Causes of obesity
Understanding the causes of obesity is critical to the success of prevention and treatment strategies. However, while (simply put) obesity occurs when energy intake from food and drink consumption is greater than energy expenditure through the body’s metabolism and physical activity over a prolonged period (resulting in the accumulation of excess body fat), in reality many complex behavioural and societal factors contribute systemically to the current crisis and no single influence dominates.


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The Foresight report [2] refers to a “complex web of societal and biological factors that have, in recent decades, exposed our inherent human vulnerability to weight gain”, and presents an obesity system map (above) with energy balance at its centre and over 100 variables directly or indirectly influencing this energy balance; grouped in 7 cross-cutting themes (below):

  • Biology: an individual's starting point - the influence of genetics and ill health;
  • Activity environment: the influence of the environment on an individual’s activity behaviour, for example a decision to cycle to work may be influenced by road safety, air pollution or provision of a cycle shelter and showers; 
  • Physical Activity: the type, frequency and intensity of activities an individual carries out, such as cycling vigorously to work every day; 
  • Societal influences: the impact of society, for example the influence of the media, education, peer pressure or culture; 
  • Individual psychology: for example a person’s individual psychological drive for particular foods and consumption patterns, or physical activity patterns or preferences; 
  • Food environment: the influence of the food environment on an individual’s food choices, for example a decision to eat more fruit and vegetables may be influenced by the availability and quality of fruit and vegetables near home; and,
  • Food consumption: the quality, quantity (portion sizes) and frequency (snacking patterns) of an individual’s diet.

​​The Government supports the Foresight view that while achieving and maintaining calorie balance is a consequence of individual decisions about diet and activity, our environment (and particularly the availability of calorie-rich food) now makes it much harder for individuals to maintain healthy lifestyles – and that it is for Government, local government and key partners to act to change the environment to support individuals in changing their behaviour.

Obesity takes time to develop and excess weight takes time to be lost. The risks of becoming obese may also start at an early stage. Growth patterns in the first few weeks and months of life affect the risk of later obesity and chronic disease. There is therefore a life-course component.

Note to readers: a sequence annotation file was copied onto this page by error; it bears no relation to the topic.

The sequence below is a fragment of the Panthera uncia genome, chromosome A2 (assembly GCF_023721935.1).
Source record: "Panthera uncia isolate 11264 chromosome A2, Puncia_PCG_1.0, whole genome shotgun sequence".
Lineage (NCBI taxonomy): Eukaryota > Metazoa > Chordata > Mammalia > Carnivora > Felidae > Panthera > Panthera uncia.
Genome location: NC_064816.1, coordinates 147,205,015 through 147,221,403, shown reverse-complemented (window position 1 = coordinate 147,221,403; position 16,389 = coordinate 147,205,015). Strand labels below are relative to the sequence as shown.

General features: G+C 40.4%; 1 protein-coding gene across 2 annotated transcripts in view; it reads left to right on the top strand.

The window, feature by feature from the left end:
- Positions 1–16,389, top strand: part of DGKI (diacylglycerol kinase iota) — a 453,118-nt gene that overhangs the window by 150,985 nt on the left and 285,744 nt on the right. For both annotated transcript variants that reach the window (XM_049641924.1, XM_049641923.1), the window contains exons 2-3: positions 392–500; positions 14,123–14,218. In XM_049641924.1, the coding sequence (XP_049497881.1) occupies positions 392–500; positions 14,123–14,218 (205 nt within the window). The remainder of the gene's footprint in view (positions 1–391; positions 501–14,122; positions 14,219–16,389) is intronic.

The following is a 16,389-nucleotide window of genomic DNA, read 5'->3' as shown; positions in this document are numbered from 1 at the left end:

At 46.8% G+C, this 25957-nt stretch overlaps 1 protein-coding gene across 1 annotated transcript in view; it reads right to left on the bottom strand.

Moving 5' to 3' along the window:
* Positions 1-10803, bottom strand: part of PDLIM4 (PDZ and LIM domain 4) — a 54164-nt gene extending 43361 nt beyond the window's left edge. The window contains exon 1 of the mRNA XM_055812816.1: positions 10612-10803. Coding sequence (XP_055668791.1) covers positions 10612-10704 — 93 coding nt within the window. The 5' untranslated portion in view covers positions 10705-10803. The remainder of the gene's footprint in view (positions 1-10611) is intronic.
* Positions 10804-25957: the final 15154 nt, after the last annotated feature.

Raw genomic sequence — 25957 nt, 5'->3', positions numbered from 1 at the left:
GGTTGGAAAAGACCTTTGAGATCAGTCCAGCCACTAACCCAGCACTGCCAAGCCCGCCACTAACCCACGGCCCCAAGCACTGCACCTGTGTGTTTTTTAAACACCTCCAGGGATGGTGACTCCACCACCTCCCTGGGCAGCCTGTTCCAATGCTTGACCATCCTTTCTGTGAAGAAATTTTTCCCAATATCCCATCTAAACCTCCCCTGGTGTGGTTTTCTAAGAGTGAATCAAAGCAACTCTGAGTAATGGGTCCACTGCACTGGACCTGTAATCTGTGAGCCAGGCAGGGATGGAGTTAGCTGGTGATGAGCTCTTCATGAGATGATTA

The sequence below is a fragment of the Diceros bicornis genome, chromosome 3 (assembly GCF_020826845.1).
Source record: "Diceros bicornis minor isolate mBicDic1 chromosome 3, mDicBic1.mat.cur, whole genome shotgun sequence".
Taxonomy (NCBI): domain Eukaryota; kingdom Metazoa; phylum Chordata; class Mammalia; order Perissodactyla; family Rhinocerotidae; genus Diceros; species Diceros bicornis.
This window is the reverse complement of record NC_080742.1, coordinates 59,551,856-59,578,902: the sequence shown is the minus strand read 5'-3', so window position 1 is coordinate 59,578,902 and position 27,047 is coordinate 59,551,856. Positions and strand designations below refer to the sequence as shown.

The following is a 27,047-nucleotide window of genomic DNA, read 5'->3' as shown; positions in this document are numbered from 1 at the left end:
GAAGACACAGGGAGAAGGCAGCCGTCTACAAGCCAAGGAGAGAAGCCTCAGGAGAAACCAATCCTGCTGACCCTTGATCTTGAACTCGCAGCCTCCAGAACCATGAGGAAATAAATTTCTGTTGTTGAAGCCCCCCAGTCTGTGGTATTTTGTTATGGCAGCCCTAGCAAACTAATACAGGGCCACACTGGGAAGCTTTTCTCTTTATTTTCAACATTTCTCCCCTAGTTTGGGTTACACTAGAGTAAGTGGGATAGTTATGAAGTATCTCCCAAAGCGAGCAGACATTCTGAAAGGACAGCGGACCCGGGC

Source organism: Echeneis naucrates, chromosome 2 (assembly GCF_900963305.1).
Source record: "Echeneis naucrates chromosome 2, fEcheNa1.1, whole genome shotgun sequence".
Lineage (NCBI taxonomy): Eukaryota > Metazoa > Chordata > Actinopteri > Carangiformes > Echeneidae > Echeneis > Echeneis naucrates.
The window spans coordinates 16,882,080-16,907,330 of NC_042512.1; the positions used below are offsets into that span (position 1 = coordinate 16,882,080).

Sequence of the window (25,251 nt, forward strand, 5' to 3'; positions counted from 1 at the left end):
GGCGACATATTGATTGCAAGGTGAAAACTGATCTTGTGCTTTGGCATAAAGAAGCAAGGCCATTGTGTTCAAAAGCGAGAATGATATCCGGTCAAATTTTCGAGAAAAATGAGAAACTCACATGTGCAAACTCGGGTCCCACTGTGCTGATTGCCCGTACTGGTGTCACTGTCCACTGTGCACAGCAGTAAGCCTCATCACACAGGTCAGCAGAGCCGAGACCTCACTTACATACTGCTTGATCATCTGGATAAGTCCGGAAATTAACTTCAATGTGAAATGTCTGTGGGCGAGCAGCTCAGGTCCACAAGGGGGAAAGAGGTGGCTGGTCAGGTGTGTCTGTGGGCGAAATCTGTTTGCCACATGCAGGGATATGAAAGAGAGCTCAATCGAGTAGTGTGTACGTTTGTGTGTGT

Tim Lang and Geof Rayner view the current obesity problem in the UK as the result of ‘societal, technical and ideological change' in the last half-century since the end of World War II and, while acknowledging that the present situation is partially a result of a culture in which highly calorific food is available at pocket money prices and  technological advances that have made us a more sedentary nation, note also that: 

‘the culture of clever and constant advertising flattering choice; the shift from meal-time eating to permanent grazing; the replacement of water by sugary soft drinks; [and] the rising influence of large commercial concerns framing what is available and what sells’ has powerfully contributed to the growing obesity problem.

Tackling obesity in the UK »Tackling obesity in the UK
Causes of obesity
Genetic susceptibility to an obesogenic environment »Genetic susceptibility to an obesogenic environment
Industrial way of life is obesogenic »Industrial way of life is obesogenic
Many individuals are consuming more energy than they are expending »Many individuals are consuming more energy than they are expending
Strategies of some companies are fuelling the obesity crisis »Strategies of some companies are fuelling the obesity crisis
Successive governments have made counterproductive policy choices »Successive governments have made counterproductive policy choices
What is obesity? »What is obesity?
Foresight – Obesity System Map »Foresight – Obesity System Map
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